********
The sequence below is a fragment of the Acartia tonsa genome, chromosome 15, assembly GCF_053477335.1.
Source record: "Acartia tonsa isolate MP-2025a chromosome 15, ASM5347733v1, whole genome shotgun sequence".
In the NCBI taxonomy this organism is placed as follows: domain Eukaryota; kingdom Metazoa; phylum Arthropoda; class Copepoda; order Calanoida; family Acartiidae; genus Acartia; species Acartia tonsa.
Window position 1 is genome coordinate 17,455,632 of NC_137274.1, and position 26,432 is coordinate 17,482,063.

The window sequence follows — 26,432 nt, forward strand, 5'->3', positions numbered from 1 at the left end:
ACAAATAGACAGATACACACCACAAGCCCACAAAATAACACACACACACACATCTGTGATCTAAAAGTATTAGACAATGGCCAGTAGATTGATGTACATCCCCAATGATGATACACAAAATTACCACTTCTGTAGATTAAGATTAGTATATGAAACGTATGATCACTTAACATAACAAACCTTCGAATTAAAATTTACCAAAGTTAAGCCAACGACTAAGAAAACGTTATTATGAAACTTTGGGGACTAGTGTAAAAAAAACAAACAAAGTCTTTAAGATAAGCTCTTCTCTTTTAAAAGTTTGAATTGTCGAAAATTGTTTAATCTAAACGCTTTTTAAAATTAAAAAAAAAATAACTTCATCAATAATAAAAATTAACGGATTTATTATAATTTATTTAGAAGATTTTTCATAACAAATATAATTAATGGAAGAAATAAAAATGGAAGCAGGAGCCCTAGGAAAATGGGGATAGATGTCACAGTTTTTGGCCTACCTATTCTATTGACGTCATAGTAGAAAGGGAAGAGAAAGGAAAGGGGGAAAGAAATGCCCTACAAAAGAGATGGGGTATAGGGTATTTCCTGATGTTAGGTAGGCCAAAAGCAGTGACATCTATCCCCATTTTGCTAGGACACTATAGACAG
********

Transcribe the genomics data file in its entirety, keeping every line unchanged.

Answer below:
The sequence below is a fragment of the Acartia tonsa genome, chromosome 15, assembly GCF_053477335.1.
Source record: "Acartia tonsa isolate MP-2025a chromosome 15, ASM5347733v1, whole genome shotgun sequence".
In the NCBI taxonomy this organism is placed as follows: domain Eukaryota; kingdom Metazoa; phylum Arthropoda; class Copepoda; order Calanoida; family Acartiidae; genus Acartia; species Acartia tonsa.
Window position 1 is genome coordinate 17,455,632 of NC_137274.1, and position 26,432 is coordinate 17,482,063.

The window sequence follows — 26,432 nt, forward strand, 5'->3', positions numbered from 1 at the left end:
ACAAATAGACAGATACACACCACAAGCCCACAAAATAACACACACACACACATCTGTGATCTAAAAGTATTAGACAATGGCCAGTAGATTGATGTACATCCCCAATGATGATACACAAAATTACCACTTCTGTAGATTAAGATTAGTATATGAAACGTATGATCACTTAACATAACAAACCTTCGAATTAAAATTTACCAAAGTTAAGCCAACGACTAAGAAAACGTTATTATGAAACTTTGGGGACTAGTGTAAAAAAAACAAACAAAGTCTTTAAGATAAGCTCTTCTCTTTTAAAAGTTTGAATTGTCGAAAATTGTTTAATCTAAACGCTTTTTAAAATTAAAAAAAAAATAACTTCATCAATAATAAAAATTAACGGATTTATTATAATTTATTTAGAAGATTTTTCATAACAAATATAATTAATGGAAGAAATAAAAATGGAAGCAGGAGCCCTAGGAAAATGGGGATAGATGTCACAGTTTTTGGCCTACCTATTCTATTGACGTCATAGTAGAAAGGGAAGAGAAAGGAAAGGGGGAAAGAAATGCCCTACAAAAGAGATGGGGTATAGGGTATTTCCTGATGTTAGGTAGGCCAAAAGCAGTGACATCTATCCCCATTTTGCTAGGACACTATAGACAG